And now it’s over to the CNC room for me. Since I do the programming and most of the machine operation, any issues here are in my wheelhouse. I need to run a part that I had trouble with the last time, but after tweaking the raw stock for this job, the parts run well this time. Nothing makes for a bad day like finding parts strewn about the CNC machine when you check on a job. Satisfied with the results, I go into the office to check and answer emails that came in over the weekend.

Then it’s out to the shop to set up the buffing and fretting schedules for the week. With two guys out most of the week, there will be a lull followed by a mad scramble. But hopefully all will be okay in a few days.

Next, it’s back to the office to deal with a missing check from one of our dealers. According to the dealer, the check was mailed and deposited, but it has not shown up in our account. After a lot of hand wringing and numerous calls and emails, the dealer discovered that he had deposited it into his own account! With the missing check issue resolved, I move onto a case supply issue. When our case supplier gets a bit behind on deliveries, we have to adjust our setup schedule to accommodate.

I need to put my CNC guy hat back on and program a custom neck and fretboard for a customer. Once that’s done, it’s into the finish room to do a sunburst. I haven’t been the finish guy for years, but have kept the job of spraying the ’bursts.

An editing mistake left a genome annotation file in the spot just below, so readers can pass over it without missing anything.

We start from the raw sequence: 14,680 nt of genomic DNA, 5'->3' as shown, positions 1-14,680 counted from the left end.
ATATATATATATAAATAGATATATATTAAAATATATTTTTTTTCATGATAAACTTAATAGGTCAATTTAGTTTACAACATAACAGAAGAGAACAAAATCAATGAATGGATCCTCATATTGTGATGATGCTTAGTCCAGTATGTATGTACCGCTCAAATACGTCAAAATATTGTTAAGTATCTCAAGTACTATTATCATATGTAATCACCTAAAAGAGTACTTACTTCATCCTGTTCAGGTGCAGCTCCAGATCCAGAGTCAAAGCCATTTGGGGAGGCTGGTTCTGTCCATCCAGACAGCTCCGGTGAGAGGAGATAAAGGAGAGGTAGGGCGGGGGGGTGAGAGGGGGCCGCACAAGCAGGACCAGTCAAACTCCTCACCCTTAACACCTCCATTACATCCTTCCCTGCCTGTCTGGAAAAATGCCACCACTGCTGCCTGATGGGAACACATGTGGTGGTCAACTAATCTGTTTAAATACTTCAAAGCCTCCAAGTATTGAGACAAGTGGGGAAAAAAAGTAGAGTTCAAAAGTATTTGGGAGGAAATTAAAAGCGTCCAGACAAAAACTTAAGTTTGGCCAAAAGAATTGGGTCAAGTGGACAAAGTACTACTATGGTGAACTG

Next, there are wood issues to attend to. I go up to the milling room to sand out and cut out a spectacular set of Makassar ebony, so we can take photos and send them to a dealer. He loves the wood and places an order.

Now I’m back to the CNC room to make kerfed lining. Since the cedar planks I’m using are full of knots and wormholes, I need to fill them so the vacuum is able to hold the planks down. Not a good batch of cedar on this run, so we’ll have a fairly low yield of linings that make the grade today.

Back inside the main shop, I help the guy who glues the necks and bridges onto the bodies. He has an ill-fitting bridge, and I’ve learned the hard way you want to make sure these issues are worked out before the glue goes on.

I head back up to the wood stack to choose a top for a customer. I had taken a custom order inquiry the other day while our salesman was at lunch, and after addressing the customer’s questions, he asked me to personally choose his top. I pick a nice European spruce set for him.

To wrap up the day, I go back to my laptop to do some CAD drawing for our soon-to-be-redesigned logo. While I won’t finish this for several more days, I like what I see so far.

Time to go home. Kimberly and I head out to the grocery store and on to our rental house here in Staunton. All in all, it was a really good day. Most of the issues were pretty run-of-the-mill and nothing made my blood pressure go up. I feel lucky to have my job today, which is the best we can all hope for in a day’s work.


Mark Dalton
Mark Dalton is a founding partner of Huss & Dalton Guitar Company. When not building guitars, Mark and his wife, Kimberly, tend to the draft horses and mules that inhabit their farm in the Piedmont region of Virginia.